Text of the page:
Planet of the Apps: Touching the voidby
RIM’s attempts to take on the iPhone in the touch market emerged at the end of 2008 with the BlackBerry Storm. A year on, and with details of a ‘Storm 2’ already hitting the Web, technology correspondent Jon Wilcox assesses the proliferation of touch technology during its first incarnation.
Smartphones are continuing to migrate into the mainstream consciousness, thanks to the efforts of Apple. However, the devices remain most prevalent in the business community, where Research in Motion’s BlackBerry range, Nokia, and Windows Mobile-powered smartphones continue to face competition from the iPhone.
The use of touch functionality within smartphones is also proving popular, with the major manufacturers offering devices that take advantage of the technology. So what touch-enabled apps are currently available for the business environment? Perhaps it’s somewhat inevitable, but many don’t fall under the category of productivity...
One of the primary issues with the first incarnation of the Storm is its lack of multi-touch functionality. The feature has become almost synonymous with the iPhone, and is implemented to great effect in many apps for Apple’s trendy Smartphone. Multi-touch is also a features in the Palm Pre, another Storm rival, which has already launched across the Atlantic. Instead, the Storm implements a cross between touch-functionality and RIM’s proprietary SurePress technology, where the screen has a physical, haptic feedback click.
Navigating through the unwieldy BlackBerry Apps World tool, it’s actually pretty difficult to find any app that truly offers a touch-screen exclusive app for practical business use. Shifting away from the hub app, there’s only a meagre offering – including a Storm-enabled version of Google Maps. So what can a Storm-carrying businessperson do with their touch-screen-wielding, accelerometer-enabled Smartphone? Well, here are five premium apps you may find useful outside of office instead – don’t forget that trials are available in many cases:
It’s no secret that many people, including Sift Media’s own technology editor John Stokdyk, spend their time strumming guitars, parping trumpets, or tinkering on the ivories of a piano. So in that spirit is ‘Guitar Tuner’, which allows users to correctly tune their Stratocaster, Les Paul, or Gibson.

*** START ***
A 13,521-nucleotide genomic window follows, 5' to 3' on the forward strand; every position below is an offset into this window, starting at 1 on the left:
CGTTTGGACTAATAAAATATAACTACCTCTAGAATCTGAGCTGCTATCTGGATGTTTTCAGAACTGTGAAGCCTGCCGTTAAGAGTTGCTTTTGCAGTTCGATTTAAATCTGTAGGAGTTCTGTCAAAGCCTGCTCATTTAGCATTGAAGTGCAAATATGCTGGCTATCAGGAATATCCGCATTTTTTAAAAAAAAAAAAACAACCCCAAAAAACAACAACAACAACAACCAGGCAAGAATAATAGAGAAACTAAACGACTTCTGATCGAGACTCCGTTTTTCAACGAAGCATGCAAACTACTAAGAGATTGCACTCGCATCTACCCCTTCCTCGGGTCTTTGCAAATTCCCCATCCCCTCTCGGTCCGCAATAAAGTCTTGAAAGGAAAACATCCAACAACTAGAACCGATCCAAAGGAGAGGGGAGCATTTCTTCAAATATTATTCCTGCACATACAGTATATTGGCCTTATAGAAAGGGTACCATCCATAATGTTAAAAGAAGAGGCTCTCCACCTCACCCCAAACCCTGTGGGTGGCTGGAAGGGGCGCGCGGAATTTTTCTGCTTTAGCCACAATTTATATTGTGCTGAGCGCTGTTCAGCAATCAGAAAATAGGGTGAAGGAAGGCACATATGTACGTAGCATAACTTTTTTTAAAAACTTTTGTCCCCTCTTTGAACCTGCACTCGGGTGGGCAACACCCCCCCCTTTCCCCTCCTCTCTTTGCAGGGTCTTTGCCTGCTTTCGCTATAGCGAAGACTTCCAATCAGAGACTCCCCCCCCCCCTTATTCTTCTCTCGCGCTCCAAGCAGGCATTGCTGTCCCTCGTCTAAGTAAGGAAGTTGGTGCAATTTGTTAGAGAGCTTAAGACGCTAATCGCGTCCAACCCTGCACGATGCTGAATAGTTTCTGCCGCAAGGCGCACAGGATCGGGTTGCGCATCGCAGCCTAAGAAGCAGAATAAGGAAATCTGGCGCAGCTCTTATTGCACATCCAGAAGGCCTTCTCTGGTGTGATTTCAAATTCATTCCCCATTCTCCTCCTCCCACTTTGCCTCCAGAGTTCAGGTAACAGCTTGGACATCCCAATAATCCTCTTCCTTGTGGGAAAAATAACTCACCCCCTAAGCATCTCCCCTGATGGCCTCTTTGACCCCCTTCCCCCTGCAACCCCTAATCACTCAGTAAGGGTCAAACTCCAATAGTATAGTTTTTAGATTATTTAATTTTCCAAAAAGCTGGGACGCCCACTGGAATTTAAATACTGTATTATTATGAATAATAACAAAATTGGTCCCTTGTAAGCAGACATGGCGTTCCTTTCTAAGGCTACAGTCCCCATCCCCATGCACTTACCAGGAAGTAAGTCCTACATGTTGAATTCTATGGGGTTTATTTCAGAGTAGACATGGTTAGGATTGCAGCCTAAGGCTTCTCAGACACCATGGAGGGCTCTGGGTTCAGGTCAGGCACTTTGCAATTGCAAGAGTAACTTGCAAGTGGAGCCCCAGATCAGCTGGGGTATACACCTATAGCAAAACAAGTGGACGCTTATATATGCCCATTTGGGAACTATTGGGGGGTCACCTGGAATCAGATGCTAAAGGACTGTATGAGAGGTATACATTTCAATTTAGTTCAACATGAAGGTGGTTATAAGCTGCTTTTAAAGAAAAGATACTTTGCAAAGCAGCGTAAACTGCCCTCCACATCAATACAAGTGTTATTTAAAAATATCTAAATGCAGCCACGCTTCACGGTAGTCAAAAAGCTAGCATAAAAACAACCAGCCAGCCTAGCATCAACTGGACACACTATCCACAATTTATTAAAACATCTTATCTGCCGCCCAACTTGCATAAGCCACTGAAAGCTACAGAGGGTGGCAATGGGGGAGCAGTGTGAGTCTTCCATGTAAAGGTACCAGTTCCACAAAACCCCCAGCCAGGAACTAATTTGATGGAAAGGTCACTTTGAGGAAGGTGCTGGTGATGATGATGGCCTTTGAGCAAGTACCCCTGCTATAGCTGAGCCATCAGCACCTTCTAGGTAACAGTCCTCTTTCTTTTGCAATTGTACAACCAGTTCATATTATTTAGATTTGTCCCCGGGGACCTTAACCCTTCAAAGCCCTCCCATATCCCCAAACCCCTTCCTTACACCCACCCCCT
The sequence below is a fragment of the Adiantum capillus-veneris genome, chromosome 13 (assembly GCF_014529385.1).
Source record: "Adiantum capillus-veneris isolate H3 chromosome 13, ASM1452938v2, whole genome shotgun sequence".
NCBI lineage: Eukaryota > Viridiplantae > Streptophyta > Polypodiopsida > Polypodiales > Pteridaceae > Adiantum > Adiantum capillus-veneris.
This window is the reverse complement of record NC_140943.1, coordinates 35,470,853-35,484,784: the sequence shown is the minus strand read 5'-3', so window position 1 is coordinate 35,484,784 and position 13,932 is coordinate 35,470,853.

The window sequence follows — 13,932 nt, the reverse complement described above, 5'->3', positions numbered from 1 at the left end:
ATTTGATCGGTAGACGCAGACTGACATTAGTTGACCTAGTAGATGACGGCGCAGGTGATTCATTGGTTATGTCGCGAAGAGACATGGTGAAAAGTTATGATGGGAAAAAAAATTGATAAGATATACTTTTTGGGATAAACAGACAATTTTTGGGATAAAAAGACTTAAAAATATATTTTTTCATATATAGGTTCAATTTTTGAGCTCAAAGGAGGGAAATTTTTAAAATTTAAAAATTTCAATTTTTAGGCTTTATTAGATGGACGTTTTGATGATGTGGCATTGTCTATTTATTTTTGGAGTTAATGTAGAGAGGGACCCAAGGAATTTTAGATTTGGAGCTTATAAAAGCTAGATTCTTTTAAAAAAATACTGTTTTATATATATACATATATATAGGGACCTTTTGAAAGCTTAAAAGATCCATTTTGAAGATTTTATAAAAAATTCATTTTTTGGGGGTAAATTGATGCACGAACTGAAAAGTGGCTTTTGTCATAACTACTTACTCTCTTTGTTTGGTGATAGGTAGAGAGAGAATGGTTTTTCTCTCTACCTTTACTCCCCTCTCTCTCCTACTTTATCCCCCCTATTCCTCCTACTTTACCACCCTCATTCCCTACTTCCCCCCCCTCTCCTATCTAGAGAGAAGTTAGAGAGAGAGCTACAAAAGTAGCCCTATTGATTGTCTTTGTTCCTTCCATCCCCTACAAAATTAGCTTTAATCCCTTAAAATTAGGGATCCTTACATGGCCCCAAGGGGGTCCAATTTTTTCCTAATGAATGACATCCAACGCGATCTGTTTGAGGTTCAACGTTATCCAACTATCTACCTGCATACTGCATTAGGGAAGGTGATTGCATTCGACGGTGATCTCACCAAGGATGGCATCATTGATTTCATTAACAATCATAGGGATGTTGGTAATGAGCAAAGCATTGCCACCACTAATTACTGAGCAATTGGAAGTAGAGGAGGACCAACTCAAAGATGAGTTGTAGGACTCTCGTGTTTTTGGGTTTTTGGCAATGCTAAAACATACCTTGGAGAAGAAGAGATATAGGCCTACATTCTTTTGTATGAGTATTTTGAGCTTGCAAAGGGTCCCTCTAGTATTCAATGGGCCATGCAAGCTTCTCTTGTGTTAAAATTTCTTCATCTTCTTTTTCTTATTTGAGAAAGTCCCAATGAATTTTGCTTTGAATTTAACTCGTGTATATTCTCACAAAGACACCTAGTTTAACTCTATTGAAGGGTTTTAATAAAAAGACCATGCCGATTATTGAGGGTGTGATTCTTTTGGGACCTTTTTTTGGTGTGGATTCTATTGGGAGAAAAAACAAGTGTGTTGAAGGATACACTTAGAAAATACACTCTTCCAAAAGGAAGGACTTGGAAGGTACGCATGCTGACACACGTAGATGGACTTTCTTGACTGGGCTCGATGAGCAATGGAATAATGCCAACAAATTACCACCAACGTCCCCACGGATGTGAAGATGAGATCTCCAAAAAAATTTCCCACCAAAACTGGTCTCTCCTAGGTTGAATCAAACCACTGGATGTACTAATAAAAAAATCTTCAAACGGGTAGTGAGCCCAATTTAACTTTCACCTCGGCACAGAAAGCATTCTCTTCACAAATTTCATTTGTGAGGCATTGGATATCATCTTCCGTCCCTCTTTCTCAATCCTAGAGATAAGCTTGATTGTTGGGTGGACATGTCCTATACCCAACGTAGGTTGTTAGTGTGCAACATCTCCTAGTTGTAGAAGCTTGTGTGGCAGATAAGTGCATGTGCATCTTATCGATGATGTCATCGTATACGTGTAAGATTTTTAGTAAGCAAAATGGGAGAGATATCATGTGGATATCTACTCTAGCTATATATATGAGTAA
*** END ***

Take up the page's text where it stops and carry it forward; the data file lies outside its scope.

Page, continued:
No, not an app that turns users into David Bowie; Labyrinth the app is a virtual version of the wooden labyrinth games of yesteryear. Taking advantage of the Storm’s in-built accelerometers, players have to guide a ball around the course, avoiding the holes as they go.
Air Traffic Control
A rival version of Air Traffic Control has already taken the iPhone by storm, but developer Mobigloo have released version 2.0 of this classic. A game that puts users into the hectic life of an air traffic controller, the aim is to plot landing courses for multiple aircraft without causing mid-air collisions. Challenging and addictive, ATC is available for $4.99 directly from Mobigloo and other BlackBerry websites.
GreenFinder Golf GPS
Aaah yes, golf. The businessperson’s game of choice. The stereotypical activity where deals are done, and business decisions are mulled over. Regardless of your handicap, this little app (which costs a rather weighty $39.99) turns the Storm into a rangefinder. Including details of over 10,000 courses, the app can provide the distance to hazards, the distance of shots, and speaks the distance to the centre of the green.
Storm Level Pro
The virtual level has already won praise on Apple’s Smartphone, but BlackBerry Storm users won’t feel left out. Another Mobigloo product, this ruler/level combo turns the Smartphone into a handy DIY/photography tool. We’re not sure of the business applications, but at least you can see if your desk is level or not!
So there you have it – five interesting apps to get to grips with on the move or away from the office. Let us know what your favourite apps are on your Smartphone of choice.